The Nevada community’s loss is soon to be Bethany Life’s gain in Story City.


Unpretentious as the bald, 58-year-old Dave Burling is, especially in his often-worn “Mr. Potato Head-style” glasses, those who know him and have had the opportunity to be counseled or pastored by him know the huge loss that Nevada’s Memorial Lutheran Church will experience as their associate pastor leaves for a new post in Story City.


Burling, who has been with Memorial Lutheran, working alongside Senior Pastor Myron Herzberg for the past 15 years, said he was invited to talk to someone at Bethany Life about the opening. When he got there, “I just walked in, and I said, ‘Yep, this is where I need to be,’” he shared. “It’s that sense of the spirit leading me to what I need to do next.”


Sitting in a conference room at Memorial Lutheran, Burling reflects on the places his career has called him to. He moved to Nevada in 1994 when he started the chaplaincy program at Mary Greeley Medical Center. It was a great experience, he said of Mary Greeley, which just celebrated its 24th year of chaplaincy and now has two dedicated pastors for the program, which has always included hospice care as well, Burling said.


He and his family — wife Chris and sons, Josh and Ben — had joined Memorial Lutheran Church when they moved to Nevada, and in 2002-03, there was an opening for an associate pastor. He was asked by Herzberg if he would consider applying. “I agreed only after other candidates being considered had said ‘no,’” Burling said. He knew that he had an edge on all others because he was known at the church. So after other candidates had been considered, it came down to him and he accepted. At the time, he was ready for the change, having been on call 24-7 at Mary Greeley, he thought the congregational job would allow him a little more family time.


For Burling, the position at Memorial was always about building relationships, and working with people in good times and bad times. “That’s been the best.” He’s enjoyed working with people of all ages, from kids all the way to elderly folks. He’s also been an active volunteer in the community on behalf of the church, often seen at events, Harmony Clothing Closet and serving the local Public Safety Department as its chaplain.


He said, while he and Chris, who is director of the Nevada Community Resource Center, plan to remain living in Nevada, he will leave behind many of the things he’s done in the community. He does so, he noted, so that the next associate pastor will have the opportunity to fully engage in those things and make his or her place in the community. Also, Burling said, he will need the time to be fully engaged in the Bethany Life community.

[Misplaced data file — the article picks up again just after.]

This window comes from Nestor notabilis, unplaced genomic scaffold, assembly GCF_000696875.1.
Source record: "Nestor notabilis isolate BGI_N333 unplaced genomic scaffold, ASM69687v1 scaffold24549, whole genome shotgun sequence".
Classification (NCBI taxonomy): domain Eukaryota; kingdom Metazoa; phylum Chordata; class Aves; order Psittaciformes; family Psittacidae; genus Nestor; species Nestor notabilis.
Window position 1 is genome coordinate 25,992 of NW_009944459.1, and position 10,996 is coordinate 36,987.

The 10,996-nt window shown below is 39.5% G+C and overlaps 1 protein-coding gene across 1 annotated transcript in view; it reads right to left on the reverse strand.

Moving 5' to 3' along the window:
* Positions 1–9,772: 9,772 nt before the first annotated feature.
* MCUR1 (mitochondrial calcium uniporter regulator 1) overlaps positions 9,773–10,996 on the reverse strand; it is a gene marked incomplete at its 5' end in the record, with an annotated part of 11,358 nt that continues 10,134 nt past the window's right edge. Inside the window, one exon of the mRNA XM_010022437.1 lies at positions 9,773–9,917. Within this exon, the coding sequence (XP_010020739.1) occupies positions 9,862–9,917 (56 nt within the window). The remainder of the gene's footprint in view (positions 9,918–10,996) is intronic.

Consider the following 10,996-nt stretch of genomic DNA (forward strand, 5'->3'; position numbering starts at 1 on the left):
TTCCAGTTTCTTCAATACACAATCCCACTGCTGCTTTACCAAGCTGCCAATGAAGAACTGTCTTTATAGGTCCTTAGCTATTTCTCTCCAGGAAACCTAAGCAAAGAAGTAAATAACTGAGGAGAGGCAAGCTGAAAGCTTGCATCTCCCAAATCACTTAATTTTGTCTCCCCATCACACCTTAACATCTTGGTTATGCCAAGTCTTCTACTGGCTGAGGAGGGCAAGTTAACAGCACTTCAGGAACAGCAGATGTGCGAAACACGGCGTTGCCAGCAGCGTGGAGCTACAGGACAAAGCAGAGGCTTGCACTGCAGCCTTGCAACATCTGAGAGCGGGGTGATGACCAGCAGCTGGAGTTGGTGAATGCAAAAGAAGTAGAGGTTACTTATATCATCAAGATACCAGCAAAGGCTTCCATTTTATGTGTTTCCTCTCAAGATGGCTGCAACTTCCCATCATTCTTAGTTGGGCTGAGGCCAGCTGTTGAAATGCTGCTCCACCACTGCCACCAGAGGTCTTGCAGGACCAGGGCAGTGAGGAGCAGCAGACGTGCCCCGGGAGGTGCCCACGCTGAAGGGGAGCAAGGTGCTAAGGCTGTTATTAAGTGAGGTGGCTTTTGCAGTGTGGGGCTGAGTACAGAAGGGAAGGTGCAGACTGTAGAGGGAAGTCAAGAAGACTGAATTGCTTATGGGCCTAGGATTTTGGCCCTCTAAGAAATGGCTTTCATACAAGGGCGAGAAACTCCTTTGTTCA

Bethany Life Ministries, he said, serves people who are in independent living units, assisted living units, nursing care and memory care. “They are a faith-based organization,” he said.


With a Burling smirk that many have seen, his eyes light up when he tells how he’s going to “the greatest job in the world” because he can drink coffee all day long. Then with a more serious tone, he leans in to say, “I’ll be listening to stories, honoring people’s lives and recognizing the journey that they’ve been on. I just love that.” The chaplaincy and one-on-one visits, he said, “that’s where my heart lives.” He also noted that he will still preach every Sunday in the chapel at Bethany.


Burling will follow longtime Bethany chaplain, Sandy Anenson, who he said has done a fantastic job. “I expect it will take time for them (the Bethany residents) to grieve that loss and make room for a new guy.” He’s understanding of that transition.


Burling will preach his last sermon and end his career at Memorial Lutheran on Sunday, July 17. While he wants to save most of what his message will include that day, he shares that it will be based on “hope vs. fear — for us personally and as a world.”


The entire community is invited to join with the Memorial Lutheran congregation at that service and/or following the service at an open house, that will start right after the church service and last until around 1 p.m.


Burling’s journey in Story City will start on July 2. He makes it seem like it’s not that big a deal. When he leaves his house on the north edge of Nevada in the mornings, “I’m just turning north, rather than south.”